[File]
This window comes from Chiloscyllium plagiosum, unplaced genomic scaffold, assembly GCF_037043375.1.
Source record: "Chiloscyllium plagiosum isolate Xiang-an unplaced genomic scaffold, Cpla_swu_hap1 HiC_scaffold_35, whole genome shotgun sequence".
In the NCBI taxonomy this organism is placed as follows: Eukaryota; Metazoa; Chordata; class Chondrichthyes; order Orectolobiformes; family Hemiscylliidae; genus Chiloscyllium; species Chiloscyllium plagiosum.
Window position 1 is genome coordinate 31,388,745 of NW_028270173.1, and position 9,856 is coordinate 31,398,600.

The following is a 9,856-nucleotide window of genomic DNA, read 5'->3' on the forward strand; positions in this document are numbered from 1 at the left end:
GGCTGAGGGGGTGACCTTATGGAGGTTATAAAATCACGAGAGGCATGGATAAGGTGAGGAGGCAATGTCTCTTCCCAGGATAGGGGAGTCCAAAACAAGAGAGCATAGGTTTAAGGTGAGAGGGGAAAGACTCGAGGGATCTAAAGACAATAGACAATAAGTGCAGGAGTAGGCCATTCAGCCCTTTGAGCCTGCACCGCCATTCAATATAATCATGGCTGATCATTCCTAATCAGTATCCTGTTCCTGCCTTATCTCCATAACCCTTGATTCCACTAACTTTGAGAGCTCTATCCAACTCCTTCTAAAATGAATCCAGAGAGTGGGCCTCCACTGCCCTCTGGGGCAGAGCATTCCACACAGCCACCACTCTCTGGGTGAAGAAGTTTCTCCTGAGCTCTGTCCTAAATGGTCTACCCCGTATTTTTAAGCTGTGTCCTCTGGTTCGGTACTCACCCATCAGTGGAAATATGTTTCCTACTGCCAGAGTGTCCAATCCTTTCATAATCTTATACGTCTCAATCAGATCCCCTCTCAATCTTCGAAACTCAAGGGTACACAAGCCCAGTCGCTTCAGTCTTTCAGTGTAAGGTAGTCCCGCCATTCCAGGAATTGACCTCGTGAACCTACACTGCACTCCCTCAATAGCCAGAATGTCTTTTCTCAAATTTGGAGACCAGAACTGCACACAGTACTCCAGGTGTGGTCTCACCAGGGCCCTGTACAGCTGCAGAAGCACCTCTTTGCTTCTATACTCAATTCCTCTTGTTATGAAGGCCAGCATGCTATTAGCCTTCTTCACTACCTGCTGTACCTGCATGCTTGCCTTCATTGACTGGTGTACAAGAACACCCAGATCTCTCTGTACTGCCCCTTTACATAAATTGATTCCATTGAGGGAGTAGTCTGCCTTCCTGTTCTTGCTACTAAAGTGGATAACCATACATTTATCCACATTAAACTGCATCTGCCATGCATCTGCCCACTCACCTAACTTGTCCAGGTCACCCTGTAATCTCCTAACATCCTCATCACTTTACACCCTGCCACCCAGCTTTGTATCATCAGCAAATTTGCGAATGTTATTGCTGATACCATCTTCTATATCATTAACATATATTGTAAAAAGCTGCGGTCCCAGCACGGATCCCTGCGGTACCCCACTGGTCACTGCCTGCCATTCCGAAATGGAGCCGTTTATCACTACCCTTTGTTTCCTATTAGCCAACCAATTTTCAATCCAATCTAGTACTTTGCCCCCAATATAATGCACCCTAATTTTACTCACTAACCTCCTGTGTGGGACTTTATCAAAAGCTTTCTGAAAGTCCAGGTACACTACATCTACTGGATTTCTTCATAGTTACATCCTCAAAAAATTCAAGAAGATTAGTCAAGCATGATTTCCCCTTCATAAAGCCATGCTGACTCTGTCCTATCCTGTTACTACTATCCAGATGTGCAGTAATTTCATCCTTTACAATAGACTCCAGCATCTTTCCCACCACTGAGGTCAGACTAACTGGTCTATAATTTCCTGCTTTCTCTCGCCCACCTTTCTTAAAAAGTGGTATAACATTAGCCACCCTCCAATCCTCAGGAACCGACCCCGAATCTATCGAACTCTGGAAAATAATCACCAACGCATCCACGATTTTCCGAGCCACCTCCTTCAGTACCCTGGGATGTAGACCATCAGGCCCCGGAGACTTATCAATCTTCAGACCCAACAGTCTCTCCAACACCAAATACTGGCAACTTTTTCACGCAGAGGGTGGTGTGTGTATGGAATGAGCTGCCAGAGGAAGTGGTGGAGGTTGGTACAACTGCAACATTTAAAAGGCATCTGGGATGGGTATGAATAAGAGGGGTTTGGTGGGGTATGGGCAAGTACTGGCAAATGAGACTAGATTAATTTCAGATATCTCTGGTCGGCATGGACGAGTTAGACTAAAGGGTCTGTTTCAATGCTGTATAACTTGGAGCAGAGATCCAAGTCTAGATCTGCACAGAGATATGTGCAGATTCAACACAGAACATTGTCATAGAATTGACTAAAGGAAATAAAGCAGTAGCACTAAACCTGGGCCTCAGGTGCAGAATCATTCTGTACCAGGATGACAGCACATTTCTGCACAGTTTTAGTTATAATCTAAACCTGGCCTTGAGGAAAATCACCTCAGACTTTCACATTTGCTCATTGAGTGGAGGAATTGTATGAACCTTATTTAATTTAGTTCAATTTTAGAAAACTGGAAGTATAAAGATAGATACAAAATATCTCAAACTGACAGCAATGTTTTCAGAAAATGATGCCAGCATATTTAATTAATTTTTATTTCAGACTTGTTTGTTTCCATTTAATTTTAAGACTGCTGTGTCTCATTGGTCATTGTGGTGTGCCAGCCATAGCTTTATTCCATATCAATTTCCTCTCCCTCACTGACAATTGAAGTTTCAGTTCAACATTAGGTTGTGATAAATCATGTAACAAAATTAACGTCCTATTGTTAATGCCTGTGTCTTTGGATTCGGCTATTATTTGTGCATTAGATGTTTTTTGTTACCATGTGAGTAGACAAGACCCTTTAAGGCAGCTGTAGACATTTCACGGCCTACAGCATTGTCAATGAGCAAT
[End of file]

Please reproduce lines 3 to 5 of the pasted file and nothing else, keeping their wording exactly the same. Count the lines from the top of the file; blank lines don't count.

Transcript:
In the NCBI taxonomy this organism is placed as follows: Eukaryota; Metazoa; Chordata; class Chondrichthyes; order Orectolobiformes; family Hemiscylliidae; genus Chiloscyllium; species Chiloscyllium plagiosum.
Window position 1 is genome coordinate 31,388,745 of NW_028270173.1, and position 9,856 is coordinate 31,398,600.

The following is a 9,856-nucleotide window of genomic DNA, read 5'->3' on the forward strand; positions in this document are numbered from 1 at the left end: